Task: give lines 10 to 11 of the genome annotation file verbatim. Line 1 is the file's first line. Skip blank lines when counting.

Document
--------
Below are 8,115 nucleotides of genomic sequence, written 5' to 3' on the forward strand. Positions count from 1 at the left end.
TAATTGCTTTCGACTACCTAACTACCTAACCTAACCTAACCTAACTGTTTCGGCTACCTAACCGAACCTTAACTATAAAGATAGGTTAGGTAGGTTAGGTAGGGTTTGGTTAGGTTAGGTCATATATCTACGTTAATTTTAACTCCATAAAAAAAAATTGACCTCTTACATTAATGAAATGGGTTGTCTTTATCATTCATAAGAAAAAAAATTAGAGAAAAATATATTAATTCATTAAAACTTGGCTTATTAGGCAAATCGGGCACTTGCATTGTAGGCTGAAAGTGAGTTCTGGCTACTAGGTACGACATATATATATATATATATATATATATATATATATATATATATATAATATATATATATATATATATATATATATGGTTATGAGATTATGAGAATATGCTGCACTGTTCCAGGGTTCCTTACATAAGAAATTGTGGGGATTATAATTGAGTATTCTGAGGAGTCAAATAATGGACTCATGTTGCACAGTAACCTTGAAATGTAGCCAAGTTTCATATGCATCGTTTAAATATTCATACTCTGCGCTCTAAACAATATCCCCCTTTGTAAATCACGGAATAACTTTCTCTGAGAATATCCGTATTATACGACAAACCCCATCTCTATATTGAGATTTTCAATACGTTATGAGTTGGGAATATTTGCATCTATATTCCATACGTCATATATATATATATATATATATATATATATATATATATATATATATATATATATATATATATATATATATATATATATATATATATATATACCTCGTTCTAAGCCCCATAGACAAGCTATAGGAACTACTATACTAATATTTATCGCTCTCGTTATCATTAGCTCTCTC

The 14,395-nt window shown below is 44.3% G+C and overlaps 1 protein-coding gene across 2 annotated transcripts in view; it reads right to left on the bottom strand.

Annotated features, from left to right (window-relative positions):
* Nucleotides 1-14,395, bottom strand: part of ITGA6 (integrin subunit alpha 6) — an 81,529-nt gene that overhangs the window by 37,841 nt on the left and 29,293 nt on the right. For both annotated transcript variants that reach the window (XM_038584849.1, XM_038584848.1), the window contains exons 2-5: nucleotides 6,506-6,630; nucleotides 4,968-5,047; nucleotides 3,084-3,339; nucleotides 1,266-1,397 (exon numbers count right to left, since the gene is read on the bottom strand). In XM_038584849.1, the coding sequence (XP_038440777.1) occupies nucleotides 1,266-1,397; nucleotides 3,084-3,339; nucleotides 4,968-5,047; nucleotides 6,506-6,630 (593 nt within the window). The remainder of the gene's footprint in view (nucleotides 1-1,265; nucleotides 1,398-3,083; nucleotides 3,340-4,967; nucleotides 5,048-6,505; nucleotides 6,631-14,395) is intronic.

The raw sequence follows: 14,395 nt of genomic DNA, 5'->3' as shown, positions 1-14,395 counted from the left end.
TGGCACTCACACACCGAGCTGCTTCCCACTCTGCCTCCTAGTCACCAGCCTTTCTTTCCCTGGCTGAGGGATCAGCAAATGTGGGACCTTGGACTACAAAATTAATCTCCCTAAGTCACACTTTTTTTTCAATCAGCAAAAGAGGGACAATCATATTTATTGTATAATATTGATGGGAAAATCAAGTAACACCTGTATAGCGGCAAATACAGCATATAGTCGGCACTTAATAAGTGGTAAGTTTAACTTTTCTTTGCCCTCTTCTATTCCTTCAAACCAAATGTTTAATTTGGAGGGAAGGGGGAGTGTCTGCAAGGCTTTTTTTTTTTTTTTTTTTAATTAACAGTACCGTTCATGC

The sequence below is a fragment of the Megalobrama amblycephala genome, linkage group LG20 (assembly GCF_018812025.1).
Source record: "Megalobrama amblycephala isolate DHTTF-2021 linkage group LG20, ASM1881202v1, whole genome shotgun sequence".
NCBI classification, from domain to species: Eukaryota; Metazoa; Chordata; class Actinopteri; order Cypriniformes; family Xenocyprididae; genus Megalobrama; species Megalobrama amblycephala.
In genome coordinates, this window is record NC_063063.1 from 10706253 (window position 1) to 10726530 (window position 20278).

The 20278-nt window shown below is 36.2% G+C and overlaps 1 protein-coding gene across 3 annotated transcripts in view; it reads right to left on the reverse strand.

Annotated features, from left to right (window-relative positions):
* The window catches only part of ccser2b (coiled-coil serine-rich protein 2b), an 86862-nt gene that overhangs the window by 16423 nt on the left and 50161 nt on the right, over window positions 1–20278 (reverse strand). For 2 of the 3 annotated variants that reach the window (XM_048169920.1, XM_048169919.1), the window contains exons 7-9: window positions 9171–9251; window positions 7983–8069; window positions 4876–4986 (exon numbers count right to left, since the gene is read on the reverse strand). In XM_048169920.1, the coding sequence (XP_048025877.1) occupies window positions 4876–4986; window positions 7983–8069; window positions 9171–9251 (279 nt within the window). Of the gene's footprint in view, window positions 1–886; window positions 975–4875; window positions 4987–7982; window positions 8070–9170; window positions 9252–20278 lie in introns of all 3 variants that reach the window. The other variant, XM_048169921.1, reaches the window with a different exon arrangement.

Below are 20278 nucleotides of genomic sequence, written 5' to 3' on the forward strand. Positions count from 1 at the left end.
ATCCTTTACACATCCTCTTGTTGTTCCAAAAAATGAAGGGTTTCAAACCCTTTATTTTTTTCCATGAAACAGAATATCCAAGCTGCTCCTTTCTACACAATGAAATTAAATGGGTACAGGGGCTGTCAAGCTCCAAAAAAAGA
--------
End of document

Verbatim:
NCBI classification, from domain to species: Eukaryota; Metazoa; Chordata; class Actinopteri; order Cypriniformes; family Xenocyprididae; genus Megalobrama; species Megalobrama amblycephala.
In genome coordinates, this window is record NC_063063.1 from 10706253 (window position 1) to 10726530 (window position 20278).